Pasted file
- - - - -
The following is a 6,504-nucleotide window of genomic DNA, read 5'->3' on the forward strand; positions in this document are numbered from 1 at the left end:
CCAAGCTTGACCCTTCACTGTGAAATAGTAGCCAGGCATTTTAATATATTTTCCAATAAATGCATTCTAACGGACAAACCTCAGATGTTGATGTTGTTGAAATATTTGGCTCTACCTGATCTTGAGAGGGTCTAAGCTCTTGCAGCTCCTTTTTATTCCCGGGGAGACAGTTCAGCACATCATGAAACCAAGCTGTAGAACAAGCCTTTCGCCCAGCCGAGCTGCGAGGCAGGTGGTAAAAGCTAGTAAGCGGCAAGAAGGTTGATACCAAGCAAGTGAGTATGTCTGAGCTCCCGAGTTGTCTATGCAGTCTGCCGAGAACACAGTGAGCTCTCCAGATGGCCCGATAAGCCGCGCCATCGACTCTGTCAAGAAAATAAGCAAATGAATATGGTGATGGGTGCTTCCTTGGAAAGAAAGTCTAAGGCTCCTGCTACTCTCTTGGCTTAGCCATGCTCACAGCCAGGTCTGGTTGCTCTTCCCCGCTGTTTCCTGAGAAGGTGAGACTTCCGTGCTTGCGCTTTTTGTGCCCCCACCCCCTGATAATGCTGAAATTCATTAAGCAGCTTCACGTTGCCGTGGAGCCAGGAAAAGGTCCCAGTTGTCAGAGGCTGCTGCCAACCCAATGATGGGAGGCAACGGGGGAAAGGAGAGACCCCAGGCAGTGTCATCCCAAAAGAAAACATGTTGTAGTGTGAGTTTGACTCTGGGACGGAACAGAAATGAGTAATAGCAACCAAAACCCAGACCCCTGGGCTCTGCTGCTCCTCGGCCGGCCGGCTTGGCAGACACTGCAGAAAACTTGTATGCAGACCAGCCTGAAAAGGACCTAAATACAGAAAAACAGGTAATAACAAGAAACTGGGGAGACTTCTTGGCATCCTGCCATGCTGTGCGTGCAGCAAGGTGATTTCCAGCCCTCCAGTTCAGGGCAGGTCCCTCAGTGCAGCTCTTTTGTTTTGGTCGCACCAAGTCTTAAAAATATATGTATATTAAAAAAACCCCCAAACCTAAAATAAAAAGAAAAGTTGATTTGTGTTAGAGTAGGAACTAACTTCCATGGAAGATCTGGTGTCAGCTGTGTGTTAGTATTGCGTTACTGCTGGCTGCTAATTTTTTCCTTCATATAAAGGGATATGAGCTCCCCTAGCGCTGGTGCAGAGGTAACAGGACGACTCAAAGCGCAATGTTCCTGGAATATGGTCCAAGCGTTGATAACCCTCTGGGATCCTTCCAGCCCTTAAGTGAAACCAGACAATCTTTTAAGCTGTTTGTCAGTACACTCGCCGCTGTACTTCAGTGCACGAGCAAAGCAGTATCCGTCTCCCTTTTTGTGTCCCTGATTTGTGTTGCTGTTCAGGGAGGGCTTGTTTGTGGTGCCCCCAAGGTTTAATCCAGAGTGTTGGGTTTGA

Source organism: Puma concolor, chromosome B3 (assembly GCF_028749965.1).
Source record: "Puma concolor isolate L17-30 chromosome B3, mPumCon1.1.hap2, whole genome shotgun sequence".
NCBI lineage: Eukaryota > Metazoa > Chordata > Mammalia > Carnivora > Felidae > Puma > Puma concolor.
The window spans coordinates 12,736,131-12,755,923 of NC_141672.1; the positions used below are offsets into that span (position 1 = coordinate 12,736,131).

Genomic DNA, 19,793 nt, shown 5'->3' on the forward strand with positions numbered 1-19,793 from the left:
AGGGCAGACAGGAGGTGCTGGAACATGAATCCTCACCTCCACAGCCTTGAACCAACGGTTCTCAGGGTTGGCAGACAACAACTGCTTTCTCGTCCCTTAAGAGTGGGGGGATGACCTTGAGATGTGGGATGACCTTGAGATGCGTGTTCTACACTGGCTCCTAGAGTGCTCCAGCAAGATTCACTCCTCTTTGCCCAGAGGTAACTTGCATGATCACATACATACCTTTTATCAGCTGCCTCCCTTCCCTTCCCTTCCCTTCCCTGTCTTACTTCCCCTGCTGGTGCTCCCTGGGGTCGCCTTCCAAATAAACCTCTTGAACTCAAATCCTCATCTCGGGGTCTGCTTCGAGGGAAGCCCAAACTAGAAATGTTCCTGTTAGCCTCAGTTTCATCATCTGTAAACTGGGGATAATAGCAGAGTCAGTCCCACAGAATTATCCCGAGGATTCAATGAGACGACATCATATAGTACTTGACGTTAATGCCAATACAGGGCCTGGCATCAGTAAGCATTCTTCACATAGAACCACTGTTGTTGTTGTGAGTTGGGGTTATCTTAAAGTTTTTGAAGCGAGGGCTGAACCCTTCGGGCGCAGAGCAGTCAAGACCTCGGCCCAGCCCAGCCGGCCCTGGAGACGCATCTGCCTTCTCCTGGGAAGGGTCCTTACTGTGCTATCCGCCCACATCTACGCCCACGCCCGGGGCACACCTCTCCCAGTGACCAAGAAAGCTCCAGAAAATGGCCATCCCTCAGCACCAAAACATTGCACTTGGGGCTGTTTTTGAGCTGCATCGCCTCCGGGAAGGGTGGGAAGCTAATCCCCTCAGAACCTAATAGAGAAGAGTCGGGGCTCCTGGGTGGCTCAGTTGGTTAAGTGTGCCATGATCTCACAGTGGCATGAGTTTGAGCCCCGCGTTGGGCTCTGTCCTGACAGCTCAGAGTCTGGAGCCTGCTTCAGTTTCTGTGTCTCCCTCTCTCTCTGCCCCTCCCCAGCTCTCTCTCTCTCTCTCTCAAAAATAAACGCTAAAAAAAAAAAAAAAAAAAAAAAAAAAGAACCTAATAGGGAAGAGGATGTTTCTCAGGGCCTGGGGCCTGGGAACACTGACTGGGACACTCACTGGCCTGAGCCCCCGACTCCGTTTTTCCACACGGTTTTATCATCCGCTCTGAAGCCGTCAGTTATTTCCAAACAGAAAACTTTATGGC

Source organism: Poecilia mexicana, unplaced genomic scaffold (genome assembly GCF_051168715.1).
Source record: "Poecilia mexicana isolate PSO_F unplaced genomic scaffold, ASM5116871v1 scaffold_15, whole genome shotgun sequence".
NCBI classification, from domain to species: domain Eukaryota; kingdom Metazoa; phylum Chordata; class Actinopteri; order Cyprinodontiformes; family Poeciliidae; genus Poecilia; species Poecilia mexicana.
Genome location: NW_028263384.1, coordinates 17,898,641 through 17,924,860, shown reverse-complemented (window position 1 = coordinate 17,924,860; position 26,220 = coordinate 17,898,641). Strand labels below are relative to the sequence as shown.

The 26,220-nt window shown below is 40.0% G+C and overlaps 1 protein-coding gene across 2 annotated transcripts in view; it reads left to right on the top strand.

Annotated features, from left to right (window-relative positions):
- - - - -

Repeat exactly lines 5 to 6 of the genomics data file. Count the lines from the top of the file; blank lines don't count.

NCBI lineage: Eukaryota > Metazoa > Chordata > Mammalia > Carnivora > Felidae > Puma > Puma concolor.
The window spans coordinates 12,736,131-12,755,923 of NC_141672.1; the positions used below are offsets into that span (position 1 = coordinate 12,736,131).